Flight is one of the most astonishing of avian attributes. Speeding falcons, graceful egrets, and the aerial acrobatics of courting hummingbirds leave me in awe.
Perhaps the most astounding aspect of flight is one that we cannot see — birds’ ability to cover distances, sometimes incredible distances. Consider the Blackpoll Warbler that breeds in the boreal forests of Canada and winters in the Amazon basin of South America. That’s a hefty jaunt.
But it’s the truly long-distance migrants that challenge believability. The Arctic Tern is the world’s champion long-distance migrant. It breeds in the circumpolar Arctic and sub-Arctic and winters in the Antarctic. Tracking studies have found the birds make annual journeys of about 44,100 miles. One tern flew from the Netherlands to Antarctica via New Zealand, for a one-year trip of 57,000 miles. Arctic Terns don’t make the trip without stopping, of course, but this fact doesn’t detract from the total distance traveled.
Arctic Terns are long-lived; many survive 20 years, and one banded bird lived for 34. To put this into perspective, consider that thousands of Arctic Terns have an annual migration almost twice as far as flying around the earth at the equator. A tern that lives for 22 years, for example, would fly more miles (970,200) than the equivalent of two roundtrips to the moon in its lifetime (955,600 miles).
Another distance champion is the abundant Sooty Shearwater. It breeds in New Zealand and spends its “winter” at productive feeding sites throughout the northern Pacific Ocean during our summer. It is virtually impossible to determine how far any one bird flies during a calendar year. Impossible, that is, without high-tech equipment.
Research biologist Scott Shaffer from the University of California at Santa Cruz led an international team that trapped 19 Sooty Shearwaters in New Zealand and attached miniature geolocation tags that measured the birds’ position, temperature, and dive depth.
After the breeding season, the birds flew to Antarctica, north to Chile, across the equator, and then north primarily to one of three nutrient-rich areas near Japan, Russia, or California. During their “spring” (our fall), the shearwaters returned to New Zealand to breed.
The shearwaters spent about 200 days away from New Zealand. Their migratory path was roughly the shape of a giant figure 8 and measured about 40,000 miles.
From New Zealand to Alaska
A project undertaken in 2006 and 2007 to learn more about the potential role of migrant shorebirds in spreading avian influenza was initiated by a team headed by Nils Warnock, who is now at Audubon Canyon Ranch in the Bay Area of California, and Robert Gill, United States Geological Survey in Anchorage, Alaska. Advanced monitoring techniques resulted in unexpected and incredible migration data.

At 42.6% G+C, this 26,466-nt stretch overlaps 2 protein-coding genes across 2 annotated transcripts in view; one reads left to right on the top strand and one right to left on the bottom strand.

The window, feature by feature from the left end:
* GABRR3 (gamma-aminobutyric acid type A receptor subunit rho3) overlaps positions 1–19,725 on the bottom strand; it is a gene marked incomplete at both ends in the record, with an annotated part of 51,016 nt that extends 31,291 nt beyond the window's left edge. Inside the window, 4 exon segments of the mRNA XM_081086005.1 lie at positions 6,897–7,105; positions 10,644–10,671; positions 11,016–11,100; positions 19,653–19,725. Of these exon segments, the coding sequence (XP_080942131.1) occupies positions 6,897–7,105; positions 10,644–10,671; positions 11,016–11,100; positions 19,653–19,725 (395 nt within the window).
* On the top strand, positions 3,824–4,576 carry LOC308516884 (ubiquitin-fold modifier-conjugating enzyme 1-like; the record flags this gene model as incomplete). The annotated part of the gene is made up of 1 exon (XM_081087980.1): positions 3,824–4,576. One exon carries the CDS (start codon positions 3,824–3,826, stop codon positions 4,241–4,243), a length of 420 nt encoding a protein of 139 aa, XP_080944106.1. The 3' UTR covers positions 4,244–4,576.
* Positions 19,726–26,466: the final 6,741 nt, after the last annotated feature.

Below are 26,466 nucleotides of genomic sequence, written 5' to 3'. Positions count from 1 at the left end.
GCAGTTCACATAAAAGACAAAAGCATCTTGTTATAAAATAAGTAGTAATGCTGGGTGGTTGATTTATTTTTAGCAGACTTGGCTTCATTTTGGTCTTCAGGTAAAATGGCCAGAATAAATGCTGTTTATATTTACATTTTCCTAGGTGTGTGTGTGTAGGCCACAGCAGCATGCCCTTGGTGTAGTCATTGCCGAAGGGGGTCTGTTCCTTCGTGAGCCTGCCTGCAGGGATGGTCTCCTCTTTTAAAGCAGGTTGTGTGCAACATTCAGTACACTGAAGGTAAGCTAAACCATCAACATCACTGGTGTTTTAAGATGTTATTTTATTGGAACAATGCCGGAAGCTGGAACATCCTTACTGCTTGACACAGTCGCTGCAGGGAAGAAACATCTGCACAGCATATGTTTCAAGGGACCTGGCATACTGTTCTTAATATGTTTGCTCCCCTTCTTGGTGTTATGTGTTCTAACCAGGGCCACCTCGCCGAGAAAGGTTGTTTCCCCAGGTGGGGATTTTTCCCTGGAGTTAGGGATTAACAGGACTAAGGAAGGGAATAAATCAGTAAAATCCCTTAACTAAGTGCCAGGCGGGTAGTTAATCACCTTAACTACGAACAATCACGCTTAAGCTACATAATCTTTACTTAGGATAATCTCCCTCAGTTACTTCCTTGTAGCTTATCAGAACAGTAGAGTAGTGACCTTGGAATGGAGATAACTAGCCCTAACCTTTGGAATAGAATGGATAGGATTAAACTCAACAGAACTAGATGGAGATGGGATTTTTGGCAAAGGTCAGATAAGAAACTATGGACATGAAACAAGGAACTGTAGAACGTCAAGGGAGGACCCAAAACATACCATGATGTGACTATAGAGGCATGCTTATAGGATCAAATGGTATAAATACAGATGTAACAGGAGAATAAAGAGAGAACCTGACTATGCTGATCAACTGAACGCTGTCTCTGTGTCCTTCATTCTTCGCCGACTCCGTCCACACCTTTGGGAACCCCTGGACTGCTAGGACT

Electronic satellite transmitters were surgically implanted into 14 female Bar-tailed Godwits in New Zealand. (Solar-activated devices were attached to the smaller males.) Females and their transmitters were of greatest interest.
One female stayed in New Zealand, and six others either turned around or their transmitters stopped working, but the seven remaining godwits flew 6,300 nonstop miles to the Chinese and Korean coasts of the Yellow Sea in about seven days and stayed for about two months. Five then flew approximately 4,000 more miles nonstop to the Yukon-Kuskokwim Delta in Alaska. The sixth flew to eastern Russia, and the seventh ended up in Alaska after first visiting Russia.
To everyone’s surprise, some of the transmitters worked longer than expected. On August 29, 2007, a female (E7), left Alaska on its fall flight to New Zealand, with her transmitter blazing. After passing close to Hawaii, she made a slight turn and continued south, flying directly to New Zealand, landing near the mouth of the Piako River on the evening of September 7. The landing was slightly more than eight days from leaving Alaska, and the site just eight miles from where she had been captured and fitted with the transmitter seven months earlier. Unbelievably, her flight of about 7,200 miles was also nonstop, and, at the time, the longest nonstop ever recorded.
Godwits do not soar. E7 flapped constantly for the entire 7,200 miles and likely did not feed or drink, and probably did not sleep. It is estimated that she utilized energy at a rate eight times her resting rate and maintained it for eight days.
Nine years after the godwit study, in 2016, Anders Hedenström of Lund University in Switzerland reported in the journal Current Biology on a tracking study of 13 Common Swifts that breed in southern Sweden and winter either in western or central Africa.
The swifts spent more than 99 percent of their 10-month non-breeding season airborne, and three of the birds never landed at all. Those that did stop over the 10 months only did so for an hour or two at a time. Stunning.
Birds that remain in constant flight still need to sleep. Hedenström doesn’t know for sure, but he speculates that the swifts sleep on the wing, possibly during daily dawn and dusk ascents to altitudes of 10,000 or more feet.
Researchers have learned that digestive tracts of long-distance migrants work overtime prior to migration. Food intake is increased, and the food is metabolized and stored as fat, which serves as the birds’ flight fuel. Bar-tailed Godwits store fat until it makes up about one half their weight. Then the digestive system shuts down so metabolic energy can be maximized for muscle use.
The ability of birds to master marathon flight allows them to migrate long distances, if necessary, to accommodate optimum habitats for both breeding and over-wintering. This has led to astonishingly long flights and reminds us again of the amazing behavior of birds.
This article was first published in the “Amazing Birds” column in the May/June 2020 issue of BirdWatching magazine. Originally Published